When it comes to product development decisions at SAM, our main question is, “Will it make us faster, more accurate or more relevant?”. SAM clients span a broad range of industries so product feature requests can be quite diverse and, knowing how to filter these requests is key, as when we embark on larger feature releases we want to be sure it helps all SAM clients. One request we were hearing consistently, across the varying industries, was the ability to filter alerts by severity – our clients wanted more relevant content.
Most tools in the market today require the end user to read text or view images in order to ascertain the severity of a particular event. This means end users often do more work than they would like, or have time for, to make sure they don’t miss a high impact event. While SAM is always aiming to be fast and accurate, we’re also looking for ways to make our clients’ jobs easier, so we set off to build the foundations for additional layers of relevance beyond geo fencing and topics.
This particular product feature posed an interesting task for our Social Intelligence and Engineering Teams. We examine the considerations both teams faced when building an AI-based severity indicator in SAM, while also taking a look at how severity in SAM will work.
Social Intelligence Team
The core mission of the Social Intelligence Team on this project was to deliver the expert knowledge required to create a baseline for the machine learning team to build from and train against, and to ultimately monitor the results the machine produced against our core assumptions. Creating a severity scale for all global events is no small project and one we continue to work to refine.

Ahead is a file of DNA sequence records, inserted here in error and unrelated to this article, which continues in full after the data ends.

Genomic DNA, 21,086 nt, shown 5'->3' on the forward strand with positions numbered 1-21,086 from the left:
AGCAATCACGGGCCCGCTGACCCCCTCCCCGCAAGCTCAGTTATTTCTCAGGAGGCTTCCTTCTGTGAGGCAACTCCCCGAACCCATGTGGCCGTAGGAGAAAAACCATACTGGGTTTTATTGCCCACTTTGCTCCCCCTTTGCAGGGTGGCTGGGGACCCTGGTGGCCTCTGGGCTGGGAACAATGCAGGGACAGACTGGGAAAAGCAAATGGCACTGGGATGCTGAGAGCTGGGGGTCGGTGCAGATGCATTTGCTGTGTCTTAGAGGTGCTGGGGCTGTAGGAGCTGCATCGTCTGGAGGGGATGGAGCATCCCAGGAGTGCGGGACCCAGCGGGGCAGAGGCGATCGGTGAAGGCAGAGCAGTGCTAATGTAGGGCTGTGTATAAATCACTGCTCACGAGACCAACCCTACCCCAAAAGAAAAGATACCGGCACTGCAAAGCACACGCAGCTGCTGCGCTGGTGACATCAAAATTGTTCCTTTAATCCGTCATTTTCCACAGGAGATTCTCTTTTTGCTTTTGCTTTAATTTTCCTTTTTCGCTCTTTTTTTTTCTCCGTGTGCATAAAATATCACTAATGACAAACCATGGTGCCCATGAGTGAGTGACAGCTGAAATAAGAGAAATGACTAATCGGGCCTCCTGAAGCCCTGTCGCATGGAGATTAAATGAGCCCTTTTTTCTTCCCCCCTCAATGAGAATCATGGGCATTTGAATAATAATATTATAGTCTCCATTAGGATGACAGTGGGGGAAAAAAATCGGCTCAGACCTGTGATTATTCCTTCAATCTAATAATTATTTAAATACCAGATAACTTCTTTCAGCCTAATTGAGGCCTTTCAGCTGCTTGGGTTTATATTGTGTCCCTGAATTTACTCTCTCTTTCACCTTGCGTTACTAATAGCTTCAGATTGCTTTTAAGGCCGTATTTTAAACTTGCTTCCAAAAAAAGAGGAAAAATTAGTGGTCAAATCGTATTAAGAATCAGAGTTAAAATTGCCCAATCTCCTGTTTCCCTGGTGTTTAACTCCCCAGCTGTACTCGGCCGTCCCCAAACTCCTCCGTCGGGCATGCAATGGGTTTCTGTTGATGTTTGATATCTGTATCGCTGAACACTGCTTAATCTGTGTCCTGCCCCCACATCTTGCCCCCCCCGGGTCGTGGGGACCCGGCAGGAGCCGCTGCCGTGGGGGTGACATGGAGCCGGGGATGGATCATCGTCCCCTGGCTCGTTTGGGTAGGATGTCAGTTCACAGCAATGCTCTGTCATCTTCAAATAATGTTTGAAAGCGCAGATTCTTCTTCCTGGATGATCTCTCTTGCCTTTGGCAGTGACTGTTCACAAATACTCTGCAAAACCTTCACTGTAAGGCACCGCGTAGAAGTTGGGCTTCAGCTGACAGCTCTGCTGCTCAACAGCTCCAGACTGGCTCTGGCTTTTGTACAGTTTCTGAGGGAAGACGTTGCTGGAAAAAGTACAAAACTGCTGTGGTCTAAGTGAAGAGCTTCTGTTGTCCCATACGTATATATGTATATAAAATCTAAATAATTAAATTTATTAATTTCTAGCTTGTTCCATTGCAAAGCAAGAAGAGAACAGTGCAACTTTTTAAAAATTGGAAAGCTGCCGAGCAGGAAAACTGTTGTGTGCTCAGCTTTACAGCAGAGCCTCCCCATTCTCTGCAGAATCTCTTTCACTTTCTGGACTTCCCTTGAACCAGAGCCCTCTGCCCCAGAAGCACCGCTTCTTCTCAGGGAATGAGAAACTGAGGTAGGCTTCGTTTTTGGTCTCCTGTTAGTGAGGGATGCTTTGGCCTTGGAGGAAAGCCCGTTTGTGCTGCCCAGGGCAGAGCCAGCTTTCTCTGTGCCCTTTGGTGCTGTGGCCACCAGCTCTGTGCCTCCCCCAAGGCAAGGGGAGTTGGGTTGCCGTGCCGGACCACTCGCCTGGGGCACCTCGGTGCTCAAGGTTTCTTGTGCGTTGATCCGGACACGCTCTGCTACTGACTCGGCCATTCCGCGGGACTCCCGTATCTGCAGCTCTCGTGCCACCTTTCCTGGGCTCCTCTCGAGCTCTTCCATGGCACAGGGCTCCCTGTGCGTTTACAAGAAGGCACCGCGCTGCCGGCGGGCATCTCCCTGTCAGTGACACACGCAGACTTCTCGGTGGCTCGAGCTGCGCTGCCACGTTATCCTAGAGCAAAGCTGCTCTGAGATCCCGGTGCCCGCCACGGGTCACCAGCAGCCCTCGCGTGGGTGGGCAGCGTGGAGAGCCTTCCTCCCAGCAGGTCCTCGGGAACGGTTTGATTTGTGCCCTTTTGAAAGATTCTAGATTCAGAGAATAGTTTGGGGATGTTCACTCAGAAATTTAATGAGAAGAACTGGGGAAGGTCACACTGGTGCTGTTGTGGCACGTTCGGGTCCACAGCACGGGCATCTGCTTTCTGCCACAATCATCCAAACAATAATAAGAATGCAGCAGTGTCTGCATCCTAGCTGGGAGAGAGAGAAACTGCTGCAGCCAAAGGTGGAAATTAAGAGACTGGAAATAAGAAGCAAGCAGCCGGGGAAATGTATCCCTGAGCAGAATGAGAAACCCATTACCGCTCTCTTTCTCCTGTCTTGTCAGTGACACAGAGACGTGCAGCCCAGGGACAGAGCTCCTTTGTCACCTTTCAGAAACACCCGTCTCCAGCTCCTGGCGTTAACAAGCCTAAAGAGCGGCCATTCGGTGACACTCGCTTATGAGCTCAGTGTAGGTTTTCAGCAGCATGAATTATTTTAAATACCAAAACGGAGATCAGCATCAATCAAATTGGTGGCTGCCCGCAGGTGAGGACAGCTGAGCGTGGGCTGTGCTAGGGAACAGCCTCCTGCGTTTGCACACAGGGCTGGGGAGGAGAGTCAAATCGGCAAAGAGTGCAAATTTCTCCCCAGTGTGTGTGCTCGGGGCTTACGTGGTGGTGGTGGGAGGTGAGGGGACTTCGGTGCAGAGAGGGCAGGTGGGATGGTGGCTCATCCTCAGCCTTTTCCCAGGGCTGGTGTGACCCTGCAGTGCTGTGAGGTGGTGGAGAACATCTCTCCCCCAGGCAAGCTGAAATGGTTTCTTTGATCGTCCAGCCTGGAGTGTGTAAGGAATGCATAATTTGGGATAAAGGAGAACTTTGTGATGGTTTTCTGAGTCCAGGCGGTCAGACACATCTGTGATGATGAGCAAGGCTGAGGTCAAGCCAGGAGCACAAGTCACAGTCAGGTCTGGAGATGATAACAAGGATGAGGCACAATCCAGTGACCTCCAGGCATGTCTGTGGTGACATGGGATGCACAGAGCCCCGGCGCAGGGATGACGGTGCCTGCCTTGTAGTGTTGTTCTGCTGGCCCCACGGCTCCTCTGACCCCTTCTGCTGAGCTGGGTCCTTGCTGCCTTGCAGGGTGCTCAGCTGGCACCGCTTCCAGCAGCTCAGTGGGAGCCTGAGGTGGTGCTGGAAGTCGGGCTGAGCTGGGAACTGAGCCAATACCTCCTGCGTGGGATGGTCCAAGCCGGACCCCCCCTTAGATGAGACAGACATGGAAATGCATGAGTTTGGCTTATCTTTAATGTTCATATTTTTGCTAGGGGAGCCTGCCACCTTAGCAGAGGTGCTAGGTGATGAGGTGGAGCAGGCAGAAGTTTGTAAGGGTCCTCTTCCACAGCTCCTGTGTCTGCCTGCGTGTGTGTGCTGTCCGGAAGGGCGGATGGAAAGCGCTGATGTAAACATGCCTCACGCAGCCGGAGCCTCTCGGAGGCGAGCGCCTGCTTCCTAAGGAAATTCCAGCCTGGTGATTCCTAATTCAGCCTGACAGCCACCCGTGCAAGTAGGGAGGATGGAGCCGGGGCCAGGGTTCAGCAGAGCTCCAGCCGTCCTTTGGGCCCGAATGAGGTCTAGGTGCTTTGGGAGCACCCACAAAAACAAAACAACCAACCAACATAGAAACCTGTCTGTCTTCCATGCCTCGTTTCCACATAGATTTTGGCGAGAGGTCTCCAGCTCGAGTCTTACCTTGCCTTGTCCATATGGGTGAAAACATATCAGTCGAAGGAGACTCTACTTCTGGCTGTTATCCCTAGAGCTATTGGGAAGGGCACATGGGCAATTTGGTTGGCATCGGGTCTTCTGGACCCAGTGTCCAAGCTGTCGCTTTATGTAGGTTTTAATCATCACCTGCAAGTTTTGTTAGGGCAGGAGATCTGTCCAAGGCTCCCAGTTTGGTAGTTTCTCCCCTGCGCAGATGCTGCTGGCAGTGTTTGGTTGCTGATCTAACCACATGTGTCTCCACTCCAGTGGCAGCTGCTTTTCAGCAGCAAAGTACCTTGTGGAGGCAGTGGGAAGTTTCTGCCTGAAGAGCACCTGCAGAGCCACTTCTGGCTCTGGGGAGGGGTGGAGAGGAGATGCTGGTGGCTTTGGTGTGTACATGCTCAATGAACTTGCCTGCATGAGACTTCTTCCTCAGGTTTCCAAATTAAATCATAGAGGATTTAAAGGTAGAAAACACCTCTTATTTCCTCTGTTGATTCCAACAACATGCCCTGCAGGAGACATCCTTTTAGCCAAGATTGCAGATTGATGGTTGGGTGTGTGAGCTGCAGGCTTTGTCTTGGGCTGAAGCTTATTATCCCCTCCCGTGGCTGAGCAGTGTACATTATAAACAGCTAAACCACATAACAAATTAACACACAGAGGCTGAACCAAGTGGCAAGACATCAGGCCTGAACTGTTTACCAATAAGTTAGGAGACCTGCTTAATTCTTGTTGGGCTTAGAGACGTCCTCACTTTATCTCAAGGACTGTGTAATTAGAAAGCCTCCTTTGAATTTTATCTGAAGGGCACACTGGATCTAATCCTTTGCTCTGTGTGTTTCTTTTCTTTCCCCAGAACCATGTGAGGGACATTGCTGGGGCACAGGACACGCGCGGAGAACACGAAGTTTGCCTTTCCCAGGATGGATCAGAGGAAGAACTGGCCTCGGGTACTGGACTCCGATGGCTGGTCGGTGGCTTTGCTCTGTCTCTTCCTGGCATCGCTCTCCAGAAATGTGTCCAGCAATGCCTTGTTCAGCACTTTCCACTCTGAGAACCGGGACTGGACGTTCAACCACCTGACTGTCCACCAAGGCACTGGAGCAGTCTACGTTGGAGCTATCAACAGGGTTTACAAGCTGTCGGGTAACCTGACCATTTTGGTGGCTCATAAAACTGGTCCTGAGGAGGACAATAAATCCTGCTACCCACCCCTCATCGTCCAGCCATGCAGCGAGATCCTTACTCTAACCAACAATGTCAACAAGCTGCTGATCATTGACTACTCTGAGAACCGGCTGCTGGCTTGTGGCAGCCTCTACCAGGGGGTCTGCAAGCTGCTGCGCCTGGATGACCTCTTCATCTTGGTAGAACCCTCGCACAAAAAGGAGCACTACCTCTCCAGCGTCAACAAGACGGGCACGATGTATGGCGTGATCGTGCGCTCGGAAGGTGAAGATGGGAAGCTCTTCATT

The more we delved into the concept of severity the more subjective we realised it was, touching upon the core question of how events become news, a fundamental question for journalists and academics for decades. In determining and defining SAM’s concept of severity, we considered using news coverage as an indicator of severity but ultimately rejected that idea to ensure that the system remained impartial. We wanted to ensure that if an event happened in a part of the world where it would be more heavily documented on social media or in the news, that volume would not impact the perceived severity of the event as our clients expect an unbiased, factual view of the world. So, how would SAM Alerts categorise severity, and how many levels would we need?